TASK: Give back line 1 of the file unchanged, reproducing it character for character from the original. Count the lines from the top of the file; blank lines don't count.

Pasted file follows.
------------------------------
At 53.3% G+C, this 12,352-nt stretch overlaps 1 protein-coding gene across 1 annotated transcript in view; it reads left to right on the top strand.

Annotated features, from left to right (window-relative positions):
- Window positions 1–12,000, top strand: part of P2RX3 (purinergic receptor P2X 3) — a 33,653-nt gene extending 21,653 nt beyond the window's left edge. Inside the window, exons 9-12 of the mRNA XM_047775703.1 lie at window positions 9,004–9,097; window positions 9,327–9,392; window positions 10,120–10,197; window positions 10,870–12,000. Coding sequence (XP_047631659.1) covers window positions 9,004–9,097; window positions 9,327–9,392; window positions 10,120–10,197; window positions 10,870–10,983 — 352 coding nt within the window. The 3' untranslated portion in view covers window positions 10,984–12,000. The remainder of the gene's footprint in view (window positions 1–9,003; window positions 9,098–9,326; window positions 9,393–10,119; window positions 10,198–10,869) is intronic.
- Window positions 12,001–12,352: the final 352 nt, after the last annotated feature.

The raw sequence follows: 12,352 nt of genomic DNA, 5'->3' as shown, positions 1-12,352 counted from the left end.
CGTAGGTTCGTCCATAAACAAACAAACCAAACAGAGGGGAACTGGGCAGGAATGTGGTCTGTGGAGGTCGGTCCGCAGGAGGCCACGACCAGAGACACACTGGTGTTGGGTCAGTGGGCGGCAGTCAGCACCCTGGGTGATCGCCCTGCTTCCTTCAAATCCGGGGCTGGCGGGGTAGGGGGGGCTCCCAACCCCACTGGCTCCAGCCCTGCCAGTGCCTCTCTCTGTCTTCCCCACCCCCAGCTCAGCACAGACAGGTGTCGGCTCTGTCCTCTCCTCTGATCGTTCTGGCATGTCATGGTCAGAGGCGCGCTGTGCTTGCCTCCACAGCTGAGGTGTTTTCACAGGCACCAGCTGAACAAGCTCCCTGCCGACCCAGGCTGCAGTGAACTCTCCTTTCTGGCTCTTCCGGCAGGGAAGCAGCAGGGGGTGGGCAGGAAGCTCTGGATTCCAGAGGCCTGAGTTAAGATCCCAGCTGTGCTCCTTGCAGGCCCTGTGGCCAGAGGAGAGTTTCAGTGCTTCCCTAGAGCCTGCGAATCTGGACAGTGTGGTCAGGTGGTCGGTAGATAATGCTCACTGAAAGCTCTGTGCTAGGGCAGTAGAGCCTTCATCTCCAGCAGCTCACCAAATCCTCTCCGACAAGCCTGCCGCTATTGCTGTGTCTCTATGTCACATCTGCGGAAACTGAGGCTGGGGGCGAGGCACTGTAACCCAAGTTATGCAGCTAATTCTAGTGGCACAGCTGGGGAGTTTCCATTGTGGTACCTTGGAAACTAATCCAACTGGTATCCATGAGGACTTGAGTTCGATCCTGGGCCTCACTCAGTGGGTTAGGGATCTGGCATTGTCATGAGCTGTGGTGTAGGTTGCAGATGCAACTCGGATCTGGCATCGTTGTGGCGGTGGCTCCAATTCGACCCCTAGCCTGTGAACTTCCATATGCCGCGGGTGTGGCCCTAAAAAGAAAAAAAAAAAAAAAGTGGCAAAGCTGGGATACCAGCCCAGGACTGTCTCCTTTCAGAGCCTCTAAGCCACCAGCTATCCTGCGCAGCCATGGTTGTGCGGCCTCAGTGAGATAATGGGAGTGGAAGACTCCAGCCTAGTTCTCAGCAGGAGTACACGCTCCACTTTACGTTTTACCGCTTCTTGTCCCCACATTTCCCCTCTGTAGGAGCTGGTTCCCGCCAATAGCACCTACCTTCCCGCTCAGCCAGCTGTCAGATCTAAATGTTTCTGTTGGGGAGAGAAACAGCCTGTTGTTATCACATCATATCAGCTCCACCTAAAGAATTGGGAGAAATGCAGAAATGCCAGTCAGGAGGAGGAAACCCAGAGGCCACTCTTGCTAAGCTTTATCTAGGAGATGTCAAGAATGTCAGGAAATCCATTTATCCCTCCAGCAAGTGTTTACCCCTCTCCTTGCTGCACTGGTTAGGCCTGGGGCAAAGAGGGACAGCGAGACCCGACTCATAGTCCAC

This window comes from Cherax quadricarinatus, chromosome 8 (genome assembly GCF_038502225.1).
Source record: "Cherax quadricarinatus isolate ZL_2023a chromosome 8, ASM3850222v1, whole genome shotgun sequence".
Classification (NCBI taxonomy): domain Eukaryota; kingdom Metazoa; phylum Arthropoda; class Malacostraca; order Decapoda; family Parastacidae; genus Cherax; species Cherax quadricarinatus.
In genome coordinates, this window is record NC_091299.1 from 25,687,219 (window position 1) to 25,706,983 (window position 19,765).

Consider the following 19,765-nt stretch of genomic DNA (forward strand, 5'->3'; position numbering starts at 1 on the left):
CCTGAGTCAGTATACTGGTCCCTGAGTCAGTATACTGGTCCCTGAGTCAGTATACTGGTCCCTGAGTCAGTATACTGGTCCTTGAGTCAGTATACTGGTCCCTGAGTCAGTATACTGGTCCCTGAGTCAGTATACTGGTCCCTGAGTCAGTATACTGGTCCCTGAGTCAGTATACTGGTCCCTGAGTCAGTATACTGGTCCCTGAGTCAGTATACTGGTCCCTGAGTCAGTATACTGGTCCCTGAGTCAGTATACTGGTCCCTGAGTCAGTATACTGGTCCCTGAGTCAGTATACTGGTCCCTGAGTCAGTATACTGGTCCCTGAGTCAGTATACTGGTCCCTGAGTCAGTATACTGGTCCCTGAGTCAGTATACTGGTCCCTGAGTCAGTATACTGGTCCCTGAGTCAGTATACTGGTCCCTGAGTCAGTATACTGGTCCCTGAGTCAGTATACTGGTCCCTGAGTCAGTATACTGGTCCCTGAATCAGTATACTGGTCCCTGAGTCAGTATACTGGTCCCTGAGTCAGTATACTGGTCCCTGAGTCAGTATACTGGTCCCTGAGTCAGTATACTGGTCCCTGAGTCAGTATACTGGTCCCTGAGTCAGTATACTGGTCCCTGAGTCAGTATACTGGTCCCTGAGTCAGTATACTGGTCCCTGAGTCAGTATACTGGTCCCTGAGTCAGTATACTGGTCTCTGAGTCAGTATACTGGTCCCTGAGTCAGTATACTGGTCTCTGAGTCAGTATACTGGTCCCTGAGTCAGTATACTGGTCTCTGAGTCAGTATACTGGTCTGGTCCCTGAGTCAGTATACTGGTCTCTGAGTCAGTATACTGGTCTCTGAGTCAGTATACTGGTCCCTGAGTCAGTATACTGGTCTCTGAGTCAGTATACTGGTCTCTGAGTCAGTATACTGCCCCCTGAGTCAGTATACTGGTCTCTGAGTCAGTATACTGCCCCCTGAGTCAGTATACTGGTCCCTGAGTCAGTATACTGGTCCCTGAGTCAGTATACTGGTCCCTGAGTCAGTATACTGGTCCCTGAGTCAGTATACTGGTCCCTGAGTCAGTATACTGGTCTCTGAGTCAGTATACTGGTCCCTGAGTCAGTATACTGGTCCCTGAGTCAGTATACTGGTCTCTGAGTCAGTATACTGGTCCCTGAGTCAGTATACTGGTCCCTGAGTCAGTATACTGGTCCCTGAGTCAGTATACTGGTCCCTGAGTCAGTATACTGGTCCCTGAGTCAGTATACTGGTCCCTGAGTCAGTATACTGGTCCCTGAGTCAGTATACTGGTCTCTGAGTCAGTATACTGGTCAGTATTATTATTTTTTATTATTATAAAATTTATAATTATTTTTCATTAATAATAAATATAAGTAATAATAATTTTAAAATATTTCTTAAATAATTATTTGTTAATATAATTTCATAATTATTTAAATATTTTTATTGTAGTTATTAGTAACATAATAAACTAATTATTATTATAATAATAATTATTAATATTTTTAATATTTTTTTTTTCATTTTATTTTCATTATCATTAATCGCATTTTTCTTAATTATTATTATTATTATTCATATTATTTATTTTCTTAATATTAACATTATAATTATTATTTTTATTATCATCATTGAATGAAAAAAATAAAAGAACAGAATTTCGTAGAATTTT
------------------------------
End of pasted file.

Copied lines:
At 53.3% G+C, this 12,352-nt stretch overlaps 1 protein-coding gene across 1 annotated transcript in view; it reads left to right on the top strand.